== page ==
It has been my experience and observation that if we ask for the wrong answer long enough and often enough, we’ll get the answer we want, even if it’s wrong--most likely from the Great Deceiver, whose imitation promptings are so close to God’s that it’s almost impossible to tell the difference, especially when we so much want that particular answer to our prayers.

Then we whine and complain when church leaders have the gall to tell us that our inspiration was not in compliance with the Lord’s way, which He tells His prophets (which is the reason there are prophets of God on the earth)--because it makes us feel like we are failures or unfaithful, when the main thing we want is to feel good about ourselves and our choices.

What are the chances that the prophets are right, considering the history of mankind since Adam and Eve? Who has been right most often, and why is that? If it has been more than 50% of the time that they’re right, perhaps we should give more heed to what they have to say, over whatever promptings we may receive to the contrary.

Gay LDS Actor said...

FD, the link to the post about everyone having a place at God's table is here:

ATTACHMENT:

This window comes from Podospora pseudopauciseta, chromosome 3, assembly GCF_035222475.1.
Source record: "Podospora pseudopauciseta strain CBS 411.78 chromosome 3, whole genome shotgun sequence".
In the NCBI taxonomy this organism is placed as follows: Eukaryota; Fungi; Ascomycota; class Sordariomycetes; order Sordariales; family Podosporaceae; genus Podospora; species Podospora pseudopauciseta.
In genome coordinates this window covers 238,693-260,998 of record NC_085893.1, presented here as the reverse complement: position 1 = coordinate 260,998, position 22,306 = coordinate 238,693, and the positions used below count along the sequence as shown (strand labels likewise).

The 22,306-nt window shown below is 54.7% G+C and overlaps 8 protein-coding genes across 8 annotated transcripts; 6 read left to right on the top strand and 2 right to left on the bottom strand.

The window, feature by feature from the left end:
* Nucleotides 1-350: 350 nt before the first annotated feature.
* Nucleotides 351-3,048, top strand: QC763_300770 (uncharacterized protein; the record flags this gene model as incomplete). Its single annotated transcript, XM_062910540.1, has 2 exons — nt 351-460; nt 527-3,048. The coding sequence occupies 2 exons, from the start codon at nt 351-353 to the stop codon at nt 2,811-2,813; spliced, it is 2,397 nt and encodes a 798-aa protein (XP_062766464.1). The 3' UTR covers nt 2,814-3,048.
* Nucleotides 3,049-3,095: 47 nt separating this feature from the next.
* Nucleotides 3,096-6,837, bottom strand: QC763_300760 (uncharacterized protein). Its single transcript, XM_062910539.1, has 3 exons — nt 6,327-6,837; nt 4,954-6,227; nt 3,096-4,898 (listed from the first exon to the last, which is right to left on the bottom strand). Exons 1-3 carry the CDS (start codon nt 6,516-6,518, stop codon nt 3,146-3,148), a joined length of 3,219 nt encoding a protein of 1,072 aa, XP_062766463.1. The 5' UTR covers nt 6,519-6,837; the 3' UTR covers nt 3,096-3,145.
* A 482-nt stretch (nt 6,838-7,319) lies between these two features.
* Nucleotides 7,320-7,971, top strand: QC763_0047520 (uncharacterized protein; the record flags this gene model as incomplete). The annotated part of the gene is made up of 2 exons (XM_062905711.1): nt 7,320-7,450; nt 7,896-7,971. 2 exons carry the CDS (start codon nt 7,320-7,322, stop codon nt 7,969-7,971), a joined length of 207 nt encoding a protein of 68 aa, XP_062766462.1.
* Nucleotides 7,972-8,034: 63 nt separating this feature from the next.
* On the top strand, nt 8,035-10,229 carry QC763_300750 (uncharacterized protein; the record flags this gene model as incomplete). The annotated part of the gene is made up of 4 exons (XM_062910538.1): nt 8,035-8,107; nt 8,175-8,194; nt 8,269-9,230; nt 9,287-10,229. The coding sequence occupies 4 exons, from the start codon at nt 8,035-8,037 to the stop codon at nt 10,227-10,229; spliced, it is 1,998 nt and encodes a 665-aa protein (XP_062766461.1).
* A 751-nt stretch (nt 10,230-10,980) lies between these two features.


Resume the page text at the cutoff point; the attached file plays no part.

if anyone wants to read it.

Pallas Athena said...

dan knudsen-

Your friend was mistaken. I in no way encourage self destructive behavior. One of my favorite quotes from Joseph Smith is this:

“That which is wrong under one circumstance, may be, and often is right under another. God said ‘Thou shalt not kill’; at another time he said, ‘Thou shalt utterly destroy’. This is the principle on which the government of heaven is conducted - by revelation adapted to the circumstances in which the children of the kingdom are placed. Whatever God requires is right, no matter what it is” - HC 5:135

That goes along with what I said and that is how I live my life. As I said, the Spirit will not lead you astray, the Spirit cannot be with you if you are sinning. It will keep you in God's care even when others may think you are wrong. It is imperative to keep our selves close to the Spirit, because as you said:

"if we ask for the wrong answer long enough and often enough, we’ll get the answer we want, even if it’s wrong--most likely from the Great Deceiver"

I could not agree with you more.

Mormon Heretic said...

I know this is off topic, but I love your new Photo at the top of your blog. The old one was nice too.

Dan Knudsen said...

pallas athena

There are exceptions to a lot of things, but they are usually few and far between. Many times we make exceptions for ourselves so that we’ll feel better about ourselves when we don’t keep certain commandments. Sometimes He has certain people do things no one else is required to do with their lives--like Nephi having to kill Laban, and Hosea having to marry a prostitute. Too often I think we make ourselves exceptions to a rule, because it then makes us feel more important than others are. Then there are other rules that don’t seem apply to us, and it seems to snowball from there. Many years ago my brother had a Stake President who lived a “higher law” in a motel room with the Stake Relief Society President, and never saw anything wrong with it until after they were excommunicated. We have to be really careful that we’re not being deceived when we’re the exception to a commandment.